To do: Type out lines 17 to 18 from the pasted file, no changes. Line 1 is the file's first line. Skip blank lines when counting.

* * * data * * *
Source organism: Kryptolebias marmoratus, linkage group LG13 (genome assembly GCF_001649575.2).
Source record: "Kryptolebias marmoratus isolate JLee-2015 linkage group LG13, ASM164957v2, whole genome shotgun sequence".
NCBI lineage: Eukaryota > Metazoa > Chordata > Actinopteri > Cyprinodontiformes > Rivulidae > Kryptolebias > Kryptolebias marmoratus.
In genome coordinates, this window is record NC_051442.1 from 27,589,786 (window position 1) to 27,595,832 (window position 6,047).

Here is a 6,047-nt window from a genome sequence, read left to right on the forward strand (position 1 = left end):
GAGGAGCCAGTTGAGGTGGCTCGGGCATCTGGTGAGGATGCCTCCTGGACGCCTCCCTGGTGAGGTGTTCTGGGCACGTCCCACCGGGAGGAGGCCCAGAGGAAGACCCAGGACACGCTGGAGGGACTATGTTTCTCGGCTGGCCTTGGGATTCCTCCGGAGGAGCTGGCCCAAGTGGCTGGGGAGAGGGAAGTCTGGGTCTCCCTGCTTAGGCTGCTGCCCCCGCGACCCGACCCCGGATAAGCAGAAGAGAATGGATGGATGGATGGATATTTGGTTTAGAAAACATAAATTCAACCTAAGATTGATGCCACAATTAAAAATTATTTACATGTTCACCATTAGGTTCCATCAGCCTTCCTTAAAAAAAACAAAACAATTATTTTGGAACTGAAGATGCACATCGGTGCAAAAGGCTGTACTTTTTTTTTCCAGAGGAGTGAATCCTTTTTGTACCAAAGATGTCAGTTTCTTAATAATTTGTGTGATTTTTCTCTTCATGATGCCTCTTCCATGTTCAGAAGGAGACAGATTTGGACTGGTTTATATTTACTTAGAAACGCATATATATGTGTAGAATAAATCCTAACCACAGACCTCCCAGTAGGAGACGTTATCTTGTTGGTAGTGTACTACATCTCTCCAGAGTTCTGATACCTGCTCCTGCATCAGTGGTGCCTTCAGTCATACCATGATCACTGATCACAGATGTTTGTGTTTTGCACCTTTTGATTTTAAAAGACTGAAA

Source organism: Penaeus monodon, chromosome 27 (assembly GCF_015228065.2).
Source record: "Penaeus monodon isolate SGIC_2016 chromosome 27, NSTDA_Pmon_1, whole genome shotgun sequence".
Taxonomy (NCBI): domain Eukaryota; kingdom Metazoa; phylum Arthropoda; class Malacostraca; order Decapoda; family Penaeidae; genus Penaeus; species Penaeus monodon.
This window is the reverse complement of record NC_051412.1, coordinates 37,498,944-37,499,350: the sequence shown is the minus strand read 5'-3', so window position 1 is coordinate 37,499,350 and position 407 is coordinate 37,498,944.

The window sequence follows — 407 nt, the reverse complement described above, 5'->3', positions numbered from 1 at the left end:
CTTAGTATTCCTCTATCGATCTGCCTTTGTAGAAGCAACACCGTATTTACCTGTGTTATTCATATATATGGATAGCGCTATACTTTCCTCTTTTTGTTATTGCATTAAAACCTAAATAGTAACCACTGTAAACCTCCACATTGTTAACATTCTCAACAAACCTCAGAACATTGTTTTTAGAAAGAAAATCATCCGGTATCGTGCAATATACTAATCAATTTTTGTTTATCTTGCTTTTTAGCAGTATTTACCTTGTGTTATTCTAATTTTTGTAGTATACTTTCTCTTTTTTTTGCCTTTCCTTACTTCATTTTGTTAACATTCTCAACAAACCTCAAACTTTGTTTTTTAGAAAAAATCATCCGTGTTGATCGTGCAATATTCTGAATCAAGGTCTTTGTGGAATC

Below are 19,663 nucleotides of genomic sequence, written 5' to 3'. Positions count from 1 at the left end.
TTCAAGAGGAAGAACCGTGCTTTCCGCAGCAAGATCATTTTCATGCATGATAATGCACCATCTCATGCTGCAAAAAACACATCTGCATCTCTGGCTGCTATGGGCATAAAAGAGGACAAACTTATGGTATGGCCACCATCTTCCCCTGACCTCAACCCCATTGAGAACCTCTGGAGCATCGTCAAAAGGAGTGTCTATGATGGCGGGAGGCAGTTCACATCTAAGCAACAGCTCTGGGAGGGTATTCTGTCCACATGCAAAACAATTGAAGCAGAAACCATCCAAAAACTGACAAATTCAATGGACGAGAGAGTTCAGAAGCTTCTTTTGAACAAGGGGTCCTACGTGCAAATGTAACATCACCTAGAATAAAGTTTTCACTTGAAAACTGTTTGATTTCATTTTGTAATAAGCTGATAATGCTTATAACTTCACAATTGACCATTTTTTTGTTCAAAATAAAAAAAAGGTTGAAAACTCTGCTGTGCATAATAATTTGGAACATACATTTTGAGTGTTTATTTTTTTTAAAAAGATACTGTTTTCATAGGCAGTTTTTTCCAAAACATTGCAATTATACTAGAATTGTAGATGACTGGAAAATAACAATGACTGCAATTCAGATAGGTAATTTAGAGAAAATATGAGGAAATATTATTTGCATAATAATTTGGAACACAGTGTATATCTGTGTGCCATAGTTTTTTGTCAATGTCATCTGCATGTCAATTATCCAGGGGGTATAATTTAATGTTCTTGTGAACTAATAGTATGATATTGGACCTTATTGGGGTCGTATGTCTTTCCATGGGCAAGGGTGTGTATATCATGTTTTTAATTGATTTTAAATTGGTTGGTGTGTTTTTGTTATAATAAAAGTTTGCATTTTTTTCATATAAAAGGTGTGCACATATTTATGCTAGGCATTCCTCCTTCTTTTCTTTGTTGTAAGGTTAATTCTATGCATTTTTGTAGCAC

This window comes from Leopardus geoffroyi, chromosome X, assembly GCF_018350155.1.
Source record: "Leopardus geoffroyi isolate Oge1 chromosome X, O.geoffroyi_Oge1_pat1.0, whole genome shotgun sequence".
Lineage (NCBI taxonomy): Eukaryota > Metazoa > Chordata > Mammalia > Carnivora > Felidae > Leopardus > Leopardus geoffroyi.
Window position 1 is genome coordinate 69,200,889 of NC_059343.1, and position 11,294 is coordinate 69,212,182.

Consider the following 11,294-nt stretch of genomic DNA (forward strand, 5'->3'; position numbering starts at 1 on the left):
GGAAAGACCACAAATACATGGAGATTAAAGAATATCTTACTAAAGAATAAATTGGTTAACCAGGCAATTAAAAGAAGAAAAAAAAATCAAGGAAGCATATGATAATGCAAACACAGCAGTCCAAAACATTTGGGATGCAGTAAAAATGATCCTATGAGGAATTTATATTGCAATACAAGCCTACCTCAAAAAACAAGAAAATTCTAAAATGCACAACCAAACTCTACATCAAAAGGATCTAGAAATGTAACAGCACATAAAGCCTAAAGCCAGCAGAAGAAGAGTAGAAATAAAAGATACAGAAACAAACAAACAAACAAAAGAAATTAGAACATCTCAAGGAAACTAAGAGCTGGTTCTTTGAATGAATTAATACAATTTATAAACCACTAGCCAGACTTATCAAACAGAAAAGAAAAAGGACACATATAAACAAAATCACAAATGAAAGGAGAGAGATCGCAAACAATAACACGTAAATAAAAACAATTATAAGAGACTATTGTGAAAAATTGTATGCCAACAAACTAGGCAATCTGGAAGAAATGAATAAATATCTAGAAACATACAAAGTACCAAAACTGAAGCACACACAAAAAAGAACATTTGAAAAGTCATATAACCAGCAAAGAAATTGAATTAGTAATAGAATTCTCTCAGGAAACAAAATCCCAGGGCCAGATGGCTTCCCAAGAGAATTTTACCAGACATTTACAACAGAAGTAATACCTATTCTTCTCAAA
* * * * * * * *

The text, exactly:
Lineage (NCBI taxonomy): Eukaryota > Metazoa > Chordata > Mammalia > Carnivora > Felidae > Leopardus > Leopardus geoffroyi.
Window position 1 is genome coordinate 69,200,889 of NC_059343.1, and position 11,294 is coordinate 69,212,182.